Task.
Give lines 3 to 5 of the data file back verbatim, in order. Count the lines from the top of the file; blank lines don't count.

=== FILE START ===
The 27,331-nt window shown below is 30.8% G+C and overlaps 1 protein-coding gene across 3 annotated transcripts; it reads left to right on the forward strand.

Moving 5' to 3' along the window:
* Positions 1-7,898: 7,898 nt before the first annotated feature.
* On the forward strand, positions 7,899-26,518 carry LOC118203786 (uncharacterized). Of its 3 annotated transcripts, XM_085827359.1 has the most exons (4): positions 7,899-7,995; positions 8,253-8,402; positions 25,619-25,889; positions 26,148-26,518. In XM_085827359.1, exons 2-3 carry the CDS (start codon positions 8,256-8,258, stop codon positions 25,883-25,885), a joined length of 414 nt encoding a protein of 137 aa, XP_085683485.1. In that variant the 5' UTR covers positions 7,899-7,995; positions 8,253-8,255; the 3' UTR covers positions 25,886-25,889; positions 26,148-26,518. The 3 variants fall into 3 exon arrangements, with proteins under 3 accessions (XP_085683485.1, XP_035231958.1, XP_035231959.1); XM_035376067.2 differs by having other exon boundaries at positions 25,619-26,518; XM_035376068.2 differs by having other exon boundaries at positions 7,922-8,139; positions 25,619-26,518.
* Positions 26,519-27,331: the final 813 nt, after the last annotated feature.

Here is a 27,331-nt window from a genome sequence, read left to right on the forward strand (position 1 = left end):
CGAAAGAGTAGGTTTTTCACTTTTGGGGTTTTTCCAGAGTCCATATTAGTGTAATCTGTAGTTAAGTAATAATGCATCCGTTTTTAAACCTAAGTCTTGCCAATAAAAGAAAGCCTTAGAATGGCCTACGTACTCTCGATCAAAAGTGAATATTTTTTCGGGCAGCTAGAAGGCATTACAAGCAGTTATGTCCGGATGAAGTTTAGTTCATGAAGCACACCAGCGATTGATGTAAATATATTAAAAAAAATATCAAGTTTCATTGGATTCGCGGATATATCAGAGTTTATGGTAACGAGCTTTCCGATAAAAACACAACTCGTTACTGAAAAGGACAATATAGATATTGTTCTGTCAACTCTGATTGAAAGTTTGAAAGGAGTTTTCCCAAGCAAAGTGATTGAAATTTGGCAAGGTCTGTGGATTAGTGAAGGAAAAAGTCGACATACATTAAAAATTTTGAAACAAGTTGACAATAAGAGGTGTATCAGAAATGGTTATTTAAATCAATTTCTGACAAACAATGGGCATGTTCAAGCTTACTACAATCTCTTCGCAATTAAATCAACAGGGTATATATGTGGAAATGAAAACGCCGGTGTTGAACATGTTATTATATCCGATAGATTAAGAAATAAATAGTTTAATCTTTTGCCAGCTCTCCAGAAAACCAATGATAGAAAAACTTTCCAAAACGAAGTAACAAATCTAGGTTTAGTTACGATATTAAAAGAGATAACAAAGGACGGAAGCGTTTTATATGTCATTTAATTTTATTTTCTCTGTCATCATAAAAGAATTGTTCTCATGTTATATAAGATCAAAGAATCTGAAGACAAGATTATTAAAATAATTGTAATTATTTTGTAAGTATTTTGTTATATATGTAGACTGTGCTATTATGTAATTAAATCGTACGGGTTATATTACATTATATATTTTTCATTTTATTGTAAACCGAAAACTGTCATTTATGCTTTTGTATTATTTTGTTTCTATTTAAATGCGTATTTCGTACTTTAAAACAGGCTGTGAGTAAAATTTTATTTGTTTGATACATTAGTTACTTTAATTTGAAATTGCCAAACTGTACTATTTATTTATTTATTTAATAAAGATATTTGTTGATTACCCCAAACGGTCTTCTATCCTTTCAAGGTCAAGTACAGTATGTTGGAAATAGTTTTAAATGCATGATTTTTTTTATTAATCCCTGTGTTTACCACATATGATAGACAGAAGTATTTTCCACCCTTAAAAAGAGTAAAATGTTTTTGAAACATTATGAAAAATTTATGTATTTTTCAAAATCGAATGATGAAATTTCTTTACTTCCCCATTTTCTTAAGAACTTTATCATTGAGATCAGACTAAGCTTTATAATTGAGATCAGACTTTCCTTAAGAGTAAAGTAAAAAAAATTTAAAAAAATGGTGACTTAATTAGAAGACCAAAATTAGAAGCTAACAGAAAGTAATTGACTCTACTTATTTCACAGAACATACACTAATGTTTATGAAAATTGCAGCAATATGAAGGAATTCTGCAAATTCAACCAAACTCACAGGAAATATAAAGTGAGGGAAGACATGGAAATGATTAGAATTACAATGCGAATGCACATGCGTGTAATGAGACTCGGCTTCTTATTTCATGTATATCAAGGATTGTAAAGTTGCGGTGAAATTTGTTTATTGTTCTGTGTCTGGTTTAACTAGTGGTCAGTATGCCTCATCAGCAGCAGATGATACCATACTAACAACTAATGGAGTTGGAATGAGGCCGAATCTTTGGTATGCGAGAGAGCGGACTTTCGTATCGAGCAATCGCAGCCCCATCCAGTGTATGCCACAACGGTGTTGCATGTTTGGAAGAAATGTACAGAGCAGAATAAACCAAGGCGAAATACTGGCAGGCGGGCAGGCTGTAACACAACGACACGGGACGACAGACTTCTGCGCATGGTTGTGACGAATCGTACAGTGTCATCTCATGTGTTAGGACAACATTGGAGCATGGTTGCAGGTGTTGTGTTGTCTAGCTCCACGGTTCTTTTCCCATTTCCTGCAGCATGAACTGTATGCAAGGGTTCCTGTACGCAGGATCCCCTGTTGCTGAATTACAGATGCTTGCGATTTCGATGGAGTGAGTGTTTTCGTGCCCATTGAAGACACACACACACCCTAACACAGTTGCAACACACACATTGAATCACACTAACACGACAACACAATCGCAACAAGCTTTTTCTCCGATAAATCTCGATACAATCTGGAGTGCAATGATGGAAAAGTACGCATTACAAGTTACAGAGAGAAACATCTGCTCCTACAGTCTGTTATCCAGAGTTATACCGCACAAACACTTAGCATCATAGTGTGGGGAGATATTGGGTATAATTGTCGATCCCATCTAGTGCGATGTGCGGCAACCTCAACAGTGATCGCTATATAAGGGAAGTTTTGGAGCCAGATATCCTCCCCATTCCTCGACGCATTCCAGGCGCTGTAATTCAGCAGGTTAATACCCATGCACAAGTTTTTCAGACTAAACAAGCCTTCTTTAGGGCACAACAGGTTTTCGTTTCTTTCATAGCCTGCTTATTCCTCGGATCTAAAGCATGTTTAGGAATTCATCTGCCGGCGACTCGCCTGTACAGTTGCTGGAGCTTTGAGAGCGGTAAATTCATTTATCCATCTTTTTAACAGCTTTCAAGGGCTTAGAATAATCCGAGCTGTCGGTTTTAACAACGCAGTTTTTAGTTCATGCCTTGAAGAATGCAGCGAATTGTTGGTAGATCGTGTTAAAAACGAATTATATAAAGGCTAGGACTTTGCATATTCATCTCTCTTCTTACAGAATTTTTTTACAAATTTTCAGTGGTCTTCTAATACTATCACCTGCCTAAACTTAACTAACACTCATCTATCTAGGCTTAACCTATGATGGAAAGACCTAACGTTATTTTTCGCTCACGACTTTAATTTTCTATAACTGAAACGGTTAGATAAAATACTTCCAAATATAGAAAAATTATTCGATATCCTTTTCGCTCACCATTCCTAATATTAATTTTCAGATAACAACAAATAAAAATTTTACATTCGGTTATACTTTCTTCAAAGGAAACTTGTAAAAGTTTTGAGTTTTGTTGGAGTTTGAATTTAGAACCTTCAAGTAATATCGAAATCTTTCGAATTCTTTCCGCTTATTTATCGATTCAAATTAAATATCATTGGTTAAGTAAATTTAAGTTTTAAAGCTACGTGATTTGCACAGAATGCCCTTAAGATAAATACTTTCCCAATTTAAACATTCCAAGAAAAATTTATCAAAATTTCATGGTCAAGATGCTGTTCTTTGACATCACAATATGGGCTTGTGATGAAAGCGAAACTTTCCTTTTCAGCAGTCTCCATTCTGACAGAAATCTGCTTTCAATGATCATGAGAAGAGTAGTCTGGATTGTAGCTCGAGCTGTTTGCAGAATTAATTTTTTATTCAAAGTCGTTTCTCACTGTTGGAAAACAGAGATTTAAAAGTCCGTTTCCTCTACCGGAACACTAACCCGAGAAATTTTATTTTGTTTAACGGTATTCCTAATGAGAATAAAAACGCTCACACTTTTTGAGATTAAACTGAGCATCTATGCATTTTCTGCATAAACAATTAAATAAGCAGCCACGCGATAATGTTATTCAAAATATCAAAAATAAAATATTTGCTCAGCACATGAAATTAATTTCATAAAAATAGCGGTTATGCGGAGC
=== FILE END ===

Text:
* Positions 1-7,898: 7,898 nt before the first annotated feature.
* On the forward strand, positions 7,899-26,518 carry LOC118203786 (uncharacterized). Of its 3 annotated transcripts, XM_085827359.1 has the most exons (4): positions 7,899-7,995; positions 8,253-8,402; positions 25,619-25,889; positions 26,148-26,518. In XM_085827359.1, exons 2-3 carry the CDS (start codon positions 8,256-8,258, stop codon positions 25,883-25,885), a joined length of 414 nt encoding a protein of 137 aa, XP_085683485.1. In that variant the 5' UTR covers positions 7,899-7,995; positions 8,253-8,255; the 3' UTR covers positions 25,886-25,889; positions 26,148-26,518. The 3 variants fall into 3 exon arrangements, with proteins under 3 accessions (XP_085683485.1, XP_035231958.1, XP_035231959.1); XM_035376067.2 differs by having other exon boundaries at positions 25,619-26,518; XM_035376068.2 differs by having other exon boundaries at positions 7,922-8,139; positions 25,619-26,518.
* Positions 26,519-27,331: the final 813 nt, after the last annotated feature.